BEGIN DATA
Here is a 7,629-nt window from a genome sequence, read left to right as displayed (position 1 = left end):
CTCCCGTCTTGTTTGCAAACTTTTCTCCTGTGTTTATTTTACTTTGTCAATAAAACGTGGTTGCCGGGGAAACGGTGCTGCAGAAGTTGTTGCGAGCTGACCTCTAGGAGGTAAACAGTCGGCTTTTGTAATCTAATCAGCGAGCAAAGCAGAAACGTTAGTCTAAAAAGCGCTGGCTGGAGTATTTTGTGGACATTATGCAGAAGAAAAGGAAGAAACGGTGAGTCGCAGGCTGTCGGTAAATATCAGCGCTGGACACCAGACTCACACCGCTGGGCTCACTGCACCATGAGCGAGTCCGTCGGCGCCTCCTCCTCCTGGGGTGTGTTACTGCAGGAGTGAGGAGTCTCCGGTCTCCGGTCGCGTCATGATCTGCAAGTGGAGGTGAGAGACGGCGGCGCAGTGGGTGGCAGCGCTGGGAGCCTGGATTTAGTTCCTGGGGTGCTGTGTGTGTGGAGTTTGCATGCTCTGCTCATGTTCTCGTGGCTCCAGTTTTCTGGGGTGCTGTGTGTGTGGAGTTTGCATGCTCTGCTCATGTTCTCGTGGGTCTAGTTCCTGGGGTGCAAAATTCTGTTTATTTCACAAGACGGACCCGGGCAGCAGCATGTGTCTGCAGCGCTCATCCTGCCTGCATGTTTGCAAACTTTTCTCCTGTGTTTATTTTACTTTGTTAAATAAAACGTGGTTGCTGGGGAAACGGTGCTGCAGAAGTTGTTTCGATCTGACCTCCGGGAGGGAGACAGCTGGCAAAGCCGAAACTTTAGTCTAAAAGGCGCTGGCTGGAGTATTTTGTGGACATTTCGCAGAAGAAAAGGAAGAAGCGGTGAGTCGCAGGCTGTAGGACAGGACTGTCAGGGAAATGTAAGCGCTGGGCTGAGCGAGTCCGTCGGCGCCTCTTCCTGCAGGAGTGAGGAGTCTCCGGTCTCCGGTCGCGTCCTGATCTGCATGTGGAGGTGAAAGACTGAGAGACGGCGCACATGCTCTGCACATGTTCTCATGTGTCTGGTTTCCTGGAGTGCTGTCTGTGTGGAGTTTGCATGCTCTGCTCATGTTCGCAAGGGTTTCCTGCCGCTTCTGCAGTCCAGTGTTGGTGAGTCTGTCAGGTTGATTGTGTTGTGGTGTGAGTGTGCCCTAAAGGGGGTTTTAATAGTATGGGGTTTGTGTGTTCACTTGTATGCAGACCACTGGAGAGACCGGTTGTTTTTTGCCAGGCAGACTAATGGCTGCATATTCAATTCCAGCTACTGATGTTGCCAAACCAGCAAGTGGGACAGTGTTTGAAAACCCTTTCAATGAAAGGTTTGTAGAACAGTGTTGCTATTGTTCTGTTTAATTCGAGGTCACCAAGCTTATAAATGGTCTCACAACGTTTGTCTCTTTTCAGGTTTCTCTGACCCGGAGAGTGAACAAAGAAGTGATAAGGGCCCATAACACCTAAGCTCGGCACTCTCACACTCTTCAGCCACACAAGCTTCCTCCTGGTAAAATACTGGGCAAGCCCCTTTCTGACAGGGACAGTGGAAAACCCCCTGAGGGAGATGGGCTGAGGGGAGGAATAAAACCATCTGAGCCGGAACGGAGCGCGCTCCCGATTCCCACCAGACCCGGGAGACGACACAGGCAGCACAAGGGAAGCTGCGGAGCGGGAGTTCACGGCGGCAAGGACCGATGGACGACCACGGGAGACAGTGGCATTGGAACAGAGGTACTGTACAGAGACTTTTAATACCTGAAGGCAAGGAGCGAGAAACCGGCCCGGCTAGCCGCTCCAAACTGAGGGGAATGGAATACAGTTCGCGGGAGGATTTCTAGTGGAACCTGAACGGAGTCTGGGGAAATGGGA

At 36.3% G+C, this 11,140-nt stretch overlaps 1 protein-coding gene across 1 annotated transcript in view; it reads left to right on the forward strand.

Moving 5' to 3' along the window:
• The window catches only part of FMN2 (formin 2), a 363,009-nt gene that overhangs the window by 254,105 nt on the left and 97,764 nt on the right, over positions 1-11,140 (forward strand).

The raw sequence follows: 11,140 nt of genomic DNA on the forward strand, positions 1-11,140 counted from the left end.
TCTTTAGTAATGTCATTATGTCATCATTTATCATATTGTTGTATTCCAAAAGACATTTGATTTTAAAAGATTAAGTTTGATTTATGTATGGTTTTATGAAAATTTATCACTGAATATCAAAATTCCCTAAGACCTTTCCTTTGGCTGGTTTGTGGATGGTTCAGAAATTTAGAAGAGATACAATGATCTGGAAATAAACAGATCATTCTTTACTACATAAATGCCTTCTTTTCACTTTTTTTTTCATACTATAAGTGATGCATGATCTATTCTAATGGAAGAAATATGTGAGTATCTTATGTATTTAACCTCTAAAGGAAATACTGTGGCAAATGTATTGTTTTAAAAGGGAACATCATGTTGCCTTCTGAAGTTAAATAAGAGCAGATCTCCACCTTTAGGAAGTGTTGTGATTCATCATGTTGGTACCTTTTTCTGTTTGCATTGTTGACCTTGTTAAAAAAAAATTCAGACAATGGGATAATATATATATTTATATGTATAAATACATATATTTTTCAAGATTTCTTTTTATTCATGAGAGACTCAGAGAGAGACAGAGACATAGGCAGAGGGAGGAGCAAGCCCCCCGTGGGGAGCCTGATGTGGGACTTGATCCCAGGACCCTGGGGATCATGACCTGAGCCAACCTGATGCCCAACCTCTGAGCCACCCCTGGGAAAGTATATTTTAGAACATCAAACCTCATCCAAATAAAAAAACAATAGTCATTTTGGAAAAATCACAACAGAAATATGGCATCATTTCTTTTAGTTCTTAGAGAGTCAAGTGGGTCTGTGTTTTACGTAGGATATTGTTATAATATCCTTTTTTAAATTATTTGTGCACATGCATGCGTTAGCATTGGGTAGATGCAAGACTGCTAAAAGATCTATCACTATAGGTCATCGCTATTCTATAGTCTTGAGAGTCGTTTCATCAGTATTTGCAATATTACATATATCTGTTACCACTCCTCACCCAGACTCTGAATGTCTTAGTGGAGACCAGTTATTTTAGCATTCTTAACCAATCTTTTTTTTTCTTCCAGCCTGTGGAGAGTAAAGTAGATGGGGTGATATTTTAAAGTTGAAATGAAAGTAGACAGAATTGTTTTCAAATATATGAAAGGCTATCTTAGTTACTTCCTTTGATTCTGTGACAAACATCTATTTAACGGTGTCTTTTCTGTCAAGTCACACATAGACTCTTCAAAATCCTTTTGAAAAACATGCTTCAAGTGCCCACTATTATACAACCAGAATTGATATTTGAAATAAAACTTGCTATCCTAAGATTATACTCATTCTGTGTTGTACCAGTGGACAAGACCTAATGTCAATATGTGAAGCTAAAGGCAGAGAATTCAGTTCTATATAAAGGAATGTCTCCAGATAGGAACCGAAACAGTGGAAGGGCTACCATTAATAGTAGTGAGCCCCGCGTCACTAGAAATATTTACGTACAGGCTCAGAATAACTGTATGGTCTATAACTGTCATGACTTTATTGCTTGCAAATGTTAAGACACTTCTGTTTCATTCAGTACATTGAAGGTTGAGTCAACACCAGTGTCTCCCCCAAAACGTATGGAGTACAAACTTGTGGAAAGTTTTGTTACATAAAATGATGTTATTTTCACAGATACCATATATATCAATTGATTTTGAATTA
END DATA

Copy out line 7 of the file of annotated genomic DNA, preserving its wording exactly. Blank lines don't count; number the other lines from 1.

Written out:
TCTTTAGTAATGTCATTATGTCATCATTTATCATATTGTTGTATTCCAAAAGACATTTGATTTTAAAAGATTAAGTTTGATTTATGTATGGTTTTATGAAAATTTATCACTGAATATCAAAATTCCCTAAGACCTTTCCTTTGGCTGGTTTGTGGATGGTTCAGAAATTTAGAAGAGATACAATGATCTGGAAATAAACAGATCATTCTTTACTACATAAATGCCTTCTTTTCACTTTTTTTTTCATACTATAAGTGATGCATGATCTATTCTAATGGAAGAAATATGTGAGTATCTTATGTATTTAACCTCTAAAGGAAATACTGTGGCAAATGTATTGTTTTAAAAGGGAACATCATGTTGCCTTCTGAAGTTAAATAAGAGCAGATCTCCACCTTTAGGAAGTGTTGTGATTCATCATGTTGGTACCTTTTTCTGTTTGCATTGTTGACCTTGTTAAAAAAAAATTCAGACAATGGGATAATATATATATTTATATGTATAAATACATATATTTTTCAAGATTTCTTTTTATTCATGAGAGACTCAGAGAGAGACAGAGACATAGGCAGAGGGAGGAGCAAGCCCCCCGTGGGGAGCCTGATGTGGGACTTGATCCCAGGACCCTGGGGATCATGACCTGAGCCAACCTGATGCCCAACCTCTGAGCCACCCCTGGGAAAGTATATTTTAGAACATCAAACCTCATCCAAATAAAAAAACAATAGTCATTTTGGAAAAATCACAACAGAAATATGGCATCATTTCTTTTAGTTCTTAGAGAGTCAAGTGGGTCTGTGTTTTACGTAGGATATTGTTATAATATCCTTTTTTAAATTATTTGTGCACATGCATGCGTTAGCATTGGGTAGATGCAAGACTGCTAAAAGATCTATCACTATAGGTCATCGCTATTCTATAGTCTTGAGAGTCGTTTCATCAGTATTTGCAATATTACATATATCTGTTACCACTCCTCACCCAGACTCTGAATGTCTTAGTGGAGACCAGTTATTTTAGCATTCTTAACCAATCTTTTTTTTTCTTCCAGCCTGTGGAGAGTAAAGTAGATGGGGTGATATTTTAAAGTTGAAATGAAAGTAGACAGAATTGTTTTCAAATATATGAAAGGCTATCTTAGTTACTTCCTTTGATTCTGTGACAAACATCTATTTAACGGTGTCTTTTCTGTCAAGTCACACATAGACTCTTCAAAATCCTTTTGAAAAACATGCTTCAAGTGCCCACTATTATACAACCAGAATTGATATTTGAAATAAAACTTGCTATCCTAAGATTATACTCATTCTGTGTTGTACCAGTGGACAAGACCTAATGTCAATATGTGAAGCTAAAGGCAGAGAATTCAGTTCTATATAAAGGAATGTCTCCAGATAGGAACCGAAACAGTGGAAGGGCTACCATTAATAGTAGTGAGCCCCGCGTCACTAGAAATATTTACGTACAGGCTCAGAATAACTGTATGGTCTATAACTGTCATGACTTTATTGCTTGCAAATGTTAAGACACTTCTGTTTCATTCAGTACATTGAAGGTTGAGTCAACACCAGTGTCTCCCCCAAAACGTATGGAGTACAAACTTGTGGAAAGTTTTGTTACATAAAATGATGTTATTTTCACAGATACCATATATATCAATTGATTTTGAATTA